I am a bit surprised that this hasn't gotten more review-coverage -- though that's also been the case for Djian's other recent books to appear in translation.
Still, a stark contrast to how huge he is in continental Europe.
(Sometimes I think it's all because US/UK publishers and readers simply can't take seriously an author who wrote a six-volume series that he called: Doggy bag (see the Julliard publicity page for the one-volume collected edition).
Of course, the original French title of Elle was ... "Oh ...")
This is the second book that Paul Verhoeven adapted for the screen that I've reviewed this year -- the other being the (also woefully under-covered) new translation of Jan Wolkers' Turkish Delight (which was filmed more than forty years before Elle).
Heinlein's Starship Troopers next ?
A Philip Larkin exhibit, Larkin: New Eyes Each Year opens in Hull today, and with curator Anna Farthing saying: "We've tried to piece together a life from objects rather than from words", it looks ... interesting:
There is his lawnmower, typewriter, stationery, camera, photographs and briefcase.
There are 33 souvenir tea towels, some of which bear comic verses, and a "tree" made of 119 ties.
The Caine Prize for African Writing -- "described as Africa's leading literary award" (so they say, on their site ...) -- is only a short story prize (this year's winning work is all of 3301 words long), but does showcase some fine writing, and they've now announced this year's winning piece, The Story of the Girl Whose Birds Flew Away, by Bushra al-Fadil -- which you can read here (warning ! dreaded pdf format !).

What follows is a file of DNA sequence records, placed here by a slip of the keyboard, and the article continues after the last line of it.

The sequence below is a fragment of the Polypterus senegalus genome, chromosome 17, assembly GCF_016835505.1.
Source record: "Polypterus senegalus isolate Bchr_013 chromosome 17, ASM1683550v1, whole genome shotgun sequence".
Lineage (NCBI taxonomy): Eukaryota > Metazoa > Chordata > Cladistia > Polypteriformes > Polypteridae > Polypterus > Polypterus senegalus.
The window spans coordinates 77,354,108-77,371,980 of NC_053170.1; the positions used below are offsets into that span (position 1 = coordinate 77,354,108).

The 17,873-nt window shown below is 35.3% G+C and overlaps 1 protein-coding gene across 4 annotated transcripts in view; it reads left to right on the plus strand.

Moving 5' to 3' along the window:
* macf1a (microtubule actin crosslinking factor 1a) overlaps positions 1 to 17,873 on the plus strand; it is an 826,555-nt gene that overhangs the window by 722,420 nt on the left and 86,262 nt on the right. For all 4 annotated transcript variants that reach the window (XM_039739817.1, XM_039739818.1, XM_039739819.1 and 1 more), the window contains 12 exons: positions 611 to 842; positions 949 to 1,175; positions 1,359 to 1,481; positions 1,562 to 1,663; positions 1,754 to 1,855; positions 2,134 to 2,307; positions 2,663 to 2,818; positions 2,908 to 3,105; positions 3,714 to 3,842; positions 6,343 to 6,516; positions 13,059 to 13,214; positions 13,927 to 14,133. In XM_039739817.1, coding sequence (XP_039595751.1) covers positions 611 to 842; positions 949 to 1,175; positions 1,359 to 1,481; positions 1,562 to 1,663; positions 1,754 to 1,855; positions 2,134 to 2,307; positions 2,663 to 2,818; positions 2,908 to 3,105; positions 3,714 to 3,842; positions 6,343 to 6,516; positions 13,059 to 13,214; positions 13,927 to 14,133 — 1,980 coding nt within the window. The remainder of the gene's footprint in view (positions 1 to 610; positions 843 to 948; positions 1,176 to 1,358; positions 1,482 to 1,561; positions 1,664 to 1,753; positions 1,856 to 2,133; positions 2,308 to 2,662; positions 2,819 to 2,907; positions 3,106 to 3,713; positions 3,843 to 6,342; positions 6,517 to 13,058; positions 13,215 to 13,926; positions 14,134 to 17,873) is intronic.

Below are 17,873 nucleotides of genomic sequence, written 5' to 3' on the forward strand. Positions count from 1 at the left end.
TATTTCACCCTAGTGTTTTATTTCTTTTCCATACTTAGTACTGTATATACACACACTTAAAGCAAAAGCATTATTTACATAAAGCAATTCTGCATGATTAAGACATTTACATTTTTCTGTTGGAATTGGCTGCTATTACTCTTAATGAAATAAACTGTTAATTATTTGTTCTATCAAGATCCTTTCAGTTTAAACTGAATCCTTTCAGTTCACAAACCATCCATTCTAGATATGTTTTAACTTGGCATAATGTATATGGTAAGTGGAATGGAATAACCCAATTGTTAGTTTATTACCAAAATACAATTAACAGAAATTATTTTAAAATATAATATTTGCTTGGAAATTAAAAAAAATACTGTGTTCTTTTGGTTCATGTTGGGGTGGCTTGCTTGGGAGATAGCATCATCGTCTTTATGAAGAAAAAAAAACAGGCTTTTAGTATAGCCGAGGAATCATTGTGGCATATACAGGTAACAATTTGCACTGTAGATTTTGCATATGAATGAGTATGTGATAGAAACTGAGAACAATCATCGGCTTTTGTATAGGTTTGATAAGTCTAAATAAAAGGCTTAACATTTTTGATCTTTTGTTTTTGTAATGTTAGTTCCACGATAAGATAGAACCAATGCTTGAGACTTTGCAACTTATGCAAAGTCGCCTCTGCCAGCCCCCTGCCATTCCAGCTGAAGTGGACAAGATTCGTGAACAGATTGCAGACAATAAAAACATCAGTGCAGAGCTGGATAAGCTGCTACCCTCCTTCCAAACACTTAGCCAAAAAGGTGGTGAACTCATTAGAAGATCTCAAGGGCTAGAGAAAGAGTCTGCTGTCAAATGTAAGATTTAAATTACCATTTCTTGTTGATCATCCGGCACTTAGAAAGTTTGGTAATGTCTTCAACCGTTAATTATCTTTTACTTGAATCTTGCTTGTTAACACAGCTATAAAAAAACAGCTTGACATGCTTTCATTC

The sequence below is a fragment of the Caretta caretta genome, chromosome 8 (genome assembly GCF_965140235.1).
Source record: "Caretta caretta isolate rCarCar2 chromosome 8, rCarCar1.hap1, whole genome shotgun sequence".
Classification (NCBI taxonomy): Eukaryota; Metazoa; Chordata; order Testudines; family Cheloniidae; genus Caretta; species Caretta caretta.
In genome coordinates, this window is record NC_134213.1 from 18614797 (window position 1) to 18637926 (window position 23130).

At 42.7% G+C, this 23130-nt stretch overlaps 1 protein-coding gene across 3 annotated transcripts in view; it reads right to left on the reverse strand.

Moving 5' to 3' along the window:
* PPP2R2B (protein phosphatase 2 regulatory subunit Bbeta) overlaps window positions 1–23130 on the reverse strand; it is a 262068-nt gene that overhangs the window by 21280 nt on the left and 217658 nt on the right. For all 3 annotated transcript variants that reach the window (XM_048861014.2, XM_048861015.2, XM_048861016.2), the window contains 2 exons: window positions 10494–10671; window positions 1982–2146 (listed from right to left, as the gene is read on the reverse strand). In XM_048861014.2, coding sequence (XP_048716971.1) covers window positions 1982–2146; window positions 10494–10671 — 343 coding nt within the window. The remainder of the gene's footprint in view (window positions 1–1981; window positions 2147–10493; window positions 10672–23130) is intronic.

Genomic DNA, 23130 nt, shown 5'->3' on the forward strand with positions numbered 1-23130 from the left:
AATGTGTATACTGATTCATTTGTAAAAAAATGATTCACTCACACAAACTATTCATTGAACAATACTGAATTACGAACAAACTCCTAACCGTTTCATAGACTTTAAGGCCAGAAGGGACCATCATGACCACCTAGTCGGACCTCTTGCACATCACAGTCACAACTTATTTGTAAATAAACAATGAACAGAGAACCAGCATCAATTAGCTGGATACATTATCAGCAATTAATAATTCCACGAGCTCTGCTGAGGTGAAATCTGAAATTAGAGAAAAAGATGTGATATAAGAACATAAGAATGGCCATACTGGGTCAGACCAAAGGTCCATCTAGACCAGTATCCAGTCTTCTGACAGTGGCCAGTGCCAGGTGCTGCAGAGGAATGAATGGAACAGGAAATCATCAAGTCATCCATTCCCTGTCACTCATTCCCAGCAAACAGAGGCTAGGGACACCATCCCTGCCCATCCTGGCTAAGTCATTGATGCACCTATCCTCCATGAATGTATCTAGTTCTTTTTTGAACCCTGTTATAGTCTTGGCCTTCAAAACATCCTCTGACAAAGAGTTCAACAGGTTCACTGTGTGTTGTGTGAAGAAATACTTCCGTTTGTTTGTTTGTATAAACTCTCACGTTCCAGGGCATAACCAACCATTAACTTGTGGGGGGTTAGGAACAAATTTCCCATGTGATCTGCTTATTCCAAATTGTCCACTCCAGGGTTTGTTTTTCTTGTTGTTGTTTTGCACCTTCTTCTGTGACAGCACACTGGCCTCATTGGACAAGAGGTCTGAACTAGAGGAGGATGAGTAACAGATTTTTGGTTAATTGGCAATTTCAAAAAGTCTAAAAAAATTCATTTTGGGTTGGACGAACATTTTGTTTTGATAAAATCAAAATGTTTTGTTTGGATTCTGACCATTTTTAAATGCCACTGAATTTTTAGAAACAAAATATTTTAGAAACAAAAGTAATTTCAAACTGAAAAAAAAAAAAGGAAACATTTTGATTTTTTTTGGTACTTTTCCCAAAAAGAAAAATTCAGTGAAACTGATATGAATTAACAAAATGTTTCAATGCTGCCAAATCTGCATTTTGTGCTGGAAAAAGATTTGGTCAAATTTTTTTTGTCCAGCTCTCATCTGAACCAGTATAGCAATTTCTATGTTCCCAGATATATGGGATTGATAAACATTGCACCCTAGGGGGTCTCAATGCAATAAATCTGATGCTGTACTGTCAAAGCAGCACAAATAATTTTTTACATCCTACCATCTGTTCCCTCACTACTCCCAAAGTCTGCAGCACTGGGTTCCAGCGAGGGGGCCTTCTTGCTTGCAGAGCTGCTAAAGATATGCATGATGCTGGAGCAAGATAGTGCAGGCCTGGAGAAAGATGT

The Caine Prize tends to be Anglophone-writing-heavy -- very heavy -- but this is actually a work in translation, and admirably the translator -- Max Shmookler -- gets a piece of the prize-pie: £3,000, with £7,000 going to the author.
While you can read the story online, it was originally published in The Book of Khartoum -- and surely you want the whole thing, right ?
(Hey, I would -- I haven't seen a copy yet .....)
See the Comma Press publicity page, or get your copy at Amazon.com or Amazon.co.uk.
The French unleash almost all their major fiction during the 'rentrée littéraire', a month starting in about late August, and the first reports of what's coming are coming out.
The Livres Hebdo special isn't freely accessible online, but their brief overview-introduction is, with the main numbers: there will be 581 novels (up from last year's 560), with 81 debuts (up from 66 last year), and 191 works in translation -- down from last year's 196.
Not much information about the coming titles yet -- but there will be the obligatory annual Amélie Nothomb offering (Frappe-toi le cœur; see the Albin Michel publicity page), while Jean-Philippe Toussaint (another local favorite) is offering Made in China; see the Minuit publicity page.
The author said that he believes the US is full of "pride and prejudice" which leads to only a small fraction of foreign literature being published each year.